CORRECTION: An earlier version of this story said two students at Heritage High School had died in the last two months. The students attended Ringgold High School.
Like many kids his age, Relic LaMountain deals with the stresses that come with being a student, becoming a young adult and adapting to a rapidly changing world.
Unlike most kids his age, the 16-year-old Heritage High School sophomore wants to use his voice to start a conversation on mental health in his school district and how it handles sensitive situations.
"This is something I've been around forever," LaMountain said. "I've dealt with mental illness myself, and I've just never had a way to deal with stress. I was always scared that I was going to make my parents look bad by telling people how I felt."
In the last two months, two students who attended Ringgold High School in Ringgold, Georgia, have died and their deaths have made an impact on LaMountain. He was close with one of the students, and after realizing he could have done more to potentially help his friend, he decided not to sit back any longer.
LaMountain plans to attend Monday's Catoosa County Schools board meeting and strongly advocate for a change to the district's policy when it comes to students who want to talk in confidence about sensitive topics such as self-harm.
Dr. Lamar Brown, the system's director of student services, said Catoosa County Schools follows state protocol when it comes to such instances. The first step is for the faculty to assemble a suicide crisis intervention team made up of administrators, counselors, student resource officers, social workers and nurses to determine the seriousness of the situation.
Protocol states the first priority is to place the student in a secure area with an appropriate person from the intervention team and to "notify parent/guardian as soon as is practicable."
LaMountain believes that policy actually deters and discourages students from speaking to school counselors and other staff members.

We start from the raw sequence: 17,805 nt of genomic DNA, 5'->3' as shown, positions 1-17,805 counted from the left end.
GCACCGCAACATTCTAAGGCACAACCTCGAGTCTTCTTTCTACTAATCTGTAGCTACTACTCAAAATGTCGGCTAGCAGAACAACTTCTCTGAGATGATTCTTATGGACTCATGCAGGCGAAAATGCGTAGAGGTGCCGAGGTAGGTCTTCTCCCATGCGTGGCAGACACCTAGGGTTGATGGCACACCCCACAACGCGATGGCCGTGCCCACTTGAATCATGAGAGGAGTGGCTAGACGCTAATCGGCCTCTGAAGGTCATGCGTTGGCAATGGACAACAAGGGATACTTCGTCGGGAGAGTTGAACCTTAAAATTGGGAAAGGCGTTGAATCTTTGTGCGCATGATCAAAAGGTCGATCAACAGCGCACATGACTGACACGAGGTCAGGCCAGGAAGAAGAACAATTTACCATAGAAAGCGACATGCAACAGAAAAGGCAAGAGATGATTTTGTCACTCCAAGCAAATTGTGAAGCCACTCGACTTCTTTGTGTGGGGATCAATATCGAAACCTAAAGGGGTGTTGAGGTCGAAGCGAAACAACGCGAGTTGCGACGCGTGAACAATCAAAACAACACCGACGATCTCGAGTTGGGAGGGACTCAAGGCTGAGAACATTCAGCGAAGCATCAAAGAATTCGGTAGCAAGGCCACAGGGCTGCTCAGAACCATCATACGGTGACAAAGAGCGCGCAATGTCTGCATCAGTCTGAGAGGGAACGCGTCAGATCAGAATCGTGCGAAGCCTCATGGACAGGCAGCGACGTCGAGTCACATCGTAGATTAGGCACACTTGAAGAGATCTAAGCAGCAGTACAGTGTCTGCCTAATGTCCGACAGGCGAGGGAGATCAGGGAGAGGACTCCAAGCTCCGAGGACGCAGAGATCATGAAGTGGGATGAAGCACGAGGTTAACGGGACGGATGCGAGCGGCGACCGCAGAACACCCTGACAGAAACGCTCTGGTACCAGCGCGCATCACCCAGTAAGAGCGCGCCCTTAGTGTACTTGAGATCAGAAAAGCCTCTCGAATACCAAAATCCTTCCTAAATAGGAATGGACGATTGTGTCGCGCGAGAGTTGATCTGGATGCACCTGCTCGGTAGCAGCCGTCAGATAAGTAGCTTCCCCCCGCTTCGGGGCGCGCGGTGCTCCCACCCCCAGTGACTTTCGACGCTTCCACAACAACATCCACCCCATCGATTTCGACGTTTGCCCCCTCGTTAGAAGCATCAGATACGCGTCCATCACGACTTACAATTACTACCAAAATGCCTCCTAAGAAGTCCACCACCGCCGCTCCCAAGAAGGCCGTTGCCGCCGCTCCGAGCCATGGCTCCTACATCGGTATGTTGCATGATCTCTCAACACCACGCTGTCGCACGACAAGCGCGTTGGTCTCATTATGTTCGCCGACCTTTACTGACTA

Heritage High School sophomore Relic LaMountain, 16, is proposing a new school district policy called a “Privacy Protection Policy” that would consist of four parts.
School counselors will not be permitted to contact students’ parents or legal guardians unless:
1. The student posed an imminent danger to themselves or others.
2. The student speaks of thoughts of harming other students. (in any form.)
3. The student had displayed numerous physical or verbal acts of violence such as fighting or threats of harm to other students.
4. The student directly requests that their parents be made part of the conversation.
He said he understands the importance of involving parents in their children's lives, but he would like to see counselors and other faculty members be a better and more dependable outlet for students.
"Parents and adults need to be making sure that their children are doing OK mentally," he said. "Sharing emotions must be normalized to maintain a positive relationship and atmosphere for these children and teens."
LaMountain doesn't believe the current policy is appropriate to meet student needs.
"You're gonna be made to feel more like a problem than a person," he said. "I think we do that way too much in today's society."
DOING MORE FOR HIS COMMUNITY
The Catoosa County Schools system has taken students' mental health seriously for many years, district spokeswoman Marissa Brower said.
"Providing mental health services and support is not a new thing for us," she said. "We have been proactive in this position for at least a couple of years."
The school district partners with Georgia Hope to provide mental health counselors in the schools. Two years ago the district had five, this year that number increased to 12 and next year the district plans to have one in every school.
Those professionals are different from school counselors and add another element to the district's effort to help students with mental health, Brower said.
Brown emphasized there are still questions surrounding the deaths of the two students but added the mental health of students is a top priority for the district.
LaMountain said it's an ongoing problem that seems to be getting worse.
In a report released earlier this month, Voices for Georgia's Children found that between 2017 and 2018, Georgia saw a 45.6% jump in teens attempting suicide.
WHAT HAPPENS NEXT
LaMountain recently met with Brown, Heritage High Principal Ronnie Bradford and a school counselor to talk about a Facebook post LaMountain wrote and shared on his mother's page.
Brown said it was important for members of the district to hear from someone who was so passionate about making a change.
After meeting, Brown suggested LaMountain be part of a student-first effort and an after-school program, Brown said. LaMountain said that would be a good way for students to take ownership of the issue.
Contact Patrick Filbin at email@example.com or 423-757-6476. Follow him on Twitter @PatrickFilbin.